In this week’s readings we hear Isaiah predicting the coming of the Holy One of Israel, and Jesus fulfilling Isaiah’s prophecy by opening the ears of a deaf man. But Jesus did not come only for those blind to sunlight or those deaf to sound waves – without the Holy Spirit, we are all deaf and blind to God’s wisdom. Jesus came to proclaim the good news and to bestow His riches on all who call on Him. God has poured out His Spirit upon us to supply all that we lack, even as He poured out His precious blood to save us while we were still His enemies, blind and lost in our sins.

The Old Testament lesson is from the book of Isaiah, chapter 29, verses 17-24:

Is it not yet a very little while
    until Lebanon shall be turned into a fruitful field,
    and the fruitful field shall be regarded as a forest?
In that day the deaf shall hear
    the words of a book,
and out of their gloom and darkness
    the eyes of the blind shall see.
The meek shall obtain fresh joy in the Lord,
    and the poor among mankind shall exult in the Holy One of Israel.
For the ruthless shall come to nothing
    and the scoffer cease,
    and all who watch to do evil shall be cut off,
who by a word make a man out to be an offender,
    and lay a snare for him who reproves in the gate,
    and with an empty plea turn aside him who is in the right.

Therefore thus says the Lord, who redeemed Abraham, concerning the house of Jacob:

“Jacob shall no more be ashamed,
    no more shall his face grow pale.
For when he sees his children,
    the work of my hands, in his midst,
    they will sanctify my name;
they will sanctify the Holy One of Jacob
    and will stand in awe of the God of Israel.
And those who go astray in spirit will come to understanding,
    and those who murmur will accept instruction.”

The Epistle lesson is from 2 Corinthians, chapter 3, verses 4-11:

For when one says, “I follow Paul,” and another, “I follow Apollos,” are you not being merely human?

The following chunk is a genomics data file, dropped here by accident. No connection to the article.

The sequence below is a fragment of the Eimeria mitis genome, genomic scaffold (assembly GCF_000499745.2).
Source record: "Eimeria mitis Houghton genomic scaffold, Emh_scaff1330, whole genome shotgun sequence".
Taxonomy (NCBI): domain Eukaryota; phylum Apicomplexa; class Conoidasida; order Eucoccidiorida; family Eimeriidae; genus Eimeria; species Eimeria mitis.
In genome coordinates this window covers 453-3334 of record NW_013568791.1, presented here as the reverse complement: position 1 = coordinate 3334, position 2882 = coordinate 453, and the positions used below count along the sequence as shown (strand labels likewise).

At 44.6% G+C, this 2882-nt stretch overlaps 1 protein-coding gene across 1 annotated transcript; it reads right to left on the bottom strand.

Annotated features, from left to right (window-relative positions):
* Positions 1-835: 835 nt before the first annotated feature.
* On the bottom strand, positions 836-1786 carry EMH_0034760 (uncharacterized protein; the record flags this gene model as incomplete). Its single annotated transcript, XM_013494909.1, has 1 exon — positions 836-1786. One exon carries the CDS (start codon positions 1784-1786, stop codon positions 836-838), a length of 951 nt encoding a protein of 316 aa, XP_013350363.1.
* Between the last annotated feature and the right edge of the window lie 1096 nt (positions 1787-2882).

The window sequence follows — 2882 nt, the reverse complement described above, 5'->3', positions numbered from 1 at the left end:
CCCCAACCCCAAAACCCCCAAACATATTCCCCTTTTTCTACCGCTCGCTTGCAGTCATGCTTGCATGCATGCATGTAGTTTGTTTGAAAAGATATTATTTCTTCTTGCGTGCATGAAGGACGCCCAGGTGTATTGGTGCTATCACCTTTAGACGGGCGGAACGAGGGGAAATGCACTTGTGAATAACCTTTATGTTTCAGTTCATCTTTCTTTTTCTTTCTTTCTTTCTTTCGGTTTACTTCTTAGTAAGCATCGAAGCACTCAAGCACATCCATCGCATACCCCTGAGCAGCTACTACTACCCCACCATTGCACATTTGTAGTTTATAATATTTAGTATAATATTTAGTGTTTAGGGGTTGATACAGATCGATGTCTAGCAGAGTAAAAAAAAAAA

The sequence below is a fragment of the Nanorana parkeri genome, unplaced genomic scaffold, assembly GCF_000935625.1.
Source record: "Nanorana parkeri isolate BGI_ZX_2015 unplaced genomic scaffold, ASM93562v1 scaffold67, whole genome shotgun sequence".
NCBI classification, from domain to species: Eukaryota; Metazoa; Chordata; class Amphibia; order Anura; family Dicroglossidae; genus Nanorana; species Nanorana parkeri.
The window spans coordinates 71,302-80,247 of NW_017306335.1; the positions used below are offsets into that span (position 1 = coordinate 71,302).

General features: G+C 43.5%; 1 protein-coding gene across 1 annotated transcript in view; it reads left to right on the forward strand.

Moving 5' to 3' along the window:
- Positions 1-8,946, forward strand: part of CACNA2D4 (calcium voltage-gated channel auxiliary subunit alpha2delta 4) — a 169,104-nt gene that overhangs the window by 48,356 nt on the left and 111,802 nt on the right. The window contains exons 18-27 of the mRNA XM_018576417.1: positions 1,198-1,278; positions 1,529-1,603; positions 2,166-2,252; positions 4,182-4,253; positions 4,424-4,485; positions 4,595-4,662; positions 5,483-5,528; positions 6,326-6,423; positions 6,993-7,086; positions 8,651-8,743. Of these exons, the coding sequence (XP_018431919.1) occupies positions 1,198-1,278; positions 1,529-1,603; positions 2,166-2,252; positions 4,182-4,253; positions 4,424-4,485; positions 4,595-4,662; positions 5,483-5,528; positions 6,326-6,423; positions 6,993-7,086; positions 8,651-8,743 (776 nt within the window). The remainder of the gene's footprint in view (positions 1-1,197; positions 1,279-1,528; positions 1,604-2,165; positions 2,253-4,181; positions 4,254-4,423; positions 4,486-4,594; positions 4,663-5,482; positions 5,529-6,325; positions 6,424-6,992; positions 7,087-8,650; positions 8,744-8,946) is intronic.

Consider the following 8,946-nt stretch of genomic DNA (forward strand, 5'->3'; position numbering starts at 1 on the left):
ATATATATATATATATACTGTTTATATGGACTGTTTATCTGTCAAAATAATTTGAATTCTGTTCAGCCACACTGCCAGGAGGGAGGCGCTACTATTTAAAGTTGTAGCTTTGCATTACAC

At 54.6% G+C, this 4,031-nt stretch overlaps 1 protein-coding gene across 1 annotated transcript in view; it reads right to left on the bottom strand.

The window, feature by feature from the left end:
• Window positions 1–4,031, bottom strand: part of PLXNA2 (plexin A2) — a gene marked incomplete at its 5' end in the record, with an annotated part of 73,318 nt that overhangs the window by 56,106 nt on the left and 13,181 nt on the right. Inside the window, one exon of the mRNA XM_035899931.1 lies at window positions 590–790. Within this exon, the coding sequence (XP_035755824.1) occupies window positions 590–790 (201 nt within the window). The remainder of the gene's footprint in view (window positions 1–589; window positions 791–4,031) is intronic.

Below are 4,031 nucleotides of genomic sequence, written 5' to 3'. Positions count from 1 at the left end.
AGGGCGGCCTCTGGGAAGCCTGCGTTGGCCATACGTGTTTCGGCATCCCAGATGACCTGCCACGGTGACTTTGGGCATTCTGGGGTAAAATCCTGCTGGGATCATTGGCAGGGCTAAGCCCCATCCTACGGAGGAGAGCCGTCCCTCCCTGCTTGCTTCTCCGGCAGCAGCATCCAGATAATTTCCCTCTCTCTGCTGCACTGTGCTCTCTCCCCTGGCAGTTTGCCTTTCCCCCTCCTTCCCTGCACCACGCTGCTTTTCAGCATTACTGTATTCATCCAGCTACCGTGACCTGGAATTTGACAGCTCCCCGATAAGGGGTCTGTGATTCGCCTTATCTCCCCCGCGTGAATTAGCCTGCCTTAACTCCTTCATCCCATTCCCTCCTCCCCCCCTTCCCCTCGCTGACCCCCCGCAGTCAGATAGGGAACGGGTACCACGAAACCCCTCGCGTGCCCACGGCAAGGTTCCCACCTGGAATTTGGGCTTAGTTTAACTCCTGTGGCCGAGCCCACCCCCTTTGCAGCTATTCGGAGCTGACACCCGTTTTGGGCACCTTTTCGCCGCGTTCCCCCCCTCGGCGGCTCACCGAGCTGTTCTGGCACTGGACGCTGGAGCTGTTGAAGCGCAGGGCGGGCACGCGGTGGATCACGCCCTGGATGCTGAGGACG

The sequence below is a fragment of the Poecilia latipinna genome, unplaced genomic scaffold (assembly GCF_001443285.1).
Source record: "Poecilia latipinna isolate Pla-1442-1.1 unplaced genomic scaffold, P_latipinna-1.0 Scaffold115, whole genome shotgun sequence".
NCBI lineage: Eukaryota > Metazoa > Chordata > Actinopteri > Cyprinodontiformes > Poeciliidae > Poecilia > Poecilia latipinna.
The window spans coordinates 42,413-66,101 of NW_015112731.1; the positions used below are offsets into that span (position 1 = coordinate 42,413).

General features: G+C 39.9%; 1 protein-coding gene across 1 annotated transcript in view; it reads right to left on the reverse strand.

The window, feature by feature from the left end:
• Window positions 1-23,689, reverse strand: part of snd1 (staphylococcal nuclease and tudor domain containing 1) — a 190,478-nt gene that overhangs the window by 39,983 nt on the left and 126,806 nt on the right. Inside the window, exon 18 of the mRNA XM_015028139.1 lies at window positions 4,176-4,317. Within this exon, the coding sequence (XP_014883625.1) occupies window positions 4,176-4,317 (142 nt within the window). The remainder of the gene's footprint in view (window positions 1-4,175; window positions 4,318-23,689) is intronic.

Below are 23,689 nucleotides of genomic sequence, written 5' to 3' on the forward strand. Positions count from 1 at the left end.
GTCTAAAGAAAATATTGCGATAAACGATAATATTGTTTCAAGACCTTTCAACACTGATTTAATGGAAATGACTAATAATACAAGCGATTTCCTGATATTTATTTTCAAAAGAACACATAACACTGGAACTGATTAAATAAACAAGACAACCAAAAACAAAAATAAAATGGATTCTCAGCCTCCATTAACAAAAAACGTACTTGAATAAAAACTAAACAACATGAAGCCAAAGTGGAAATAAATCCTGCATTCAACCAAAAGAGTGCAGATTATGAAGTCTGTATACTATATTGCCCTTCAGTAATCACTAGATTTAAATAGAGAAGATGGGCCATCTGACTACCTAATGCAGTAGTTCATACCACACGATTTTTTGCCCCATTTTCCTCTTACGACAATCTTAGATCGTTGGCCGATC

What then is Apollos? What is Paul? Servants through whom you believed, as the Lord assigned to each. I planted, Apollos watered, but God gave the growth. So neither he who plants nor he who waters is anything, but only God who gives the growth. He who plants and he who waters are one, and each will receive his wages according to his labor. For we are God’s fellow workers. You are God’s field, God’s building.

According to the grace of God given to me, like a skilled master builder I laid a foundation, and someone else is building upon it. Let each one take care how he builds upon it. For no one can lay a foundation other than that which is laid, which is Jesus Christ.

The Gospel for the Twelfth Sunday after Trinity is from Mark, chapter 7, verses 31-37:

Then he returned from the region of Tyre and went through Sidon to the Sea of Galilee, in the region of the Decapolis. And they brought to him a man who was deaf and had a speech impediment, and they begged him to lay his hand on him. And taking him aside from the crowd privately, he put his fingers into his ears, and after spitting touched his tongue. And looking up to heaven, he sighed and said to him, “Ephphatha,” that is, “Be opened.” And his ears were opened, his tongue was released, and he spoke plainly. And Jesus charged them to tell no one. But the more he charged them, the more zealously they proclaimed it. And they were astonished beyond measure, saying, “He has done all things well. He even makes the deaf hear and the mute speak.”

Jesus Heals a Mute Possessed Man, by James Tissot [Public domain]

 

First Lutheran Church of Boston Devotional Readings

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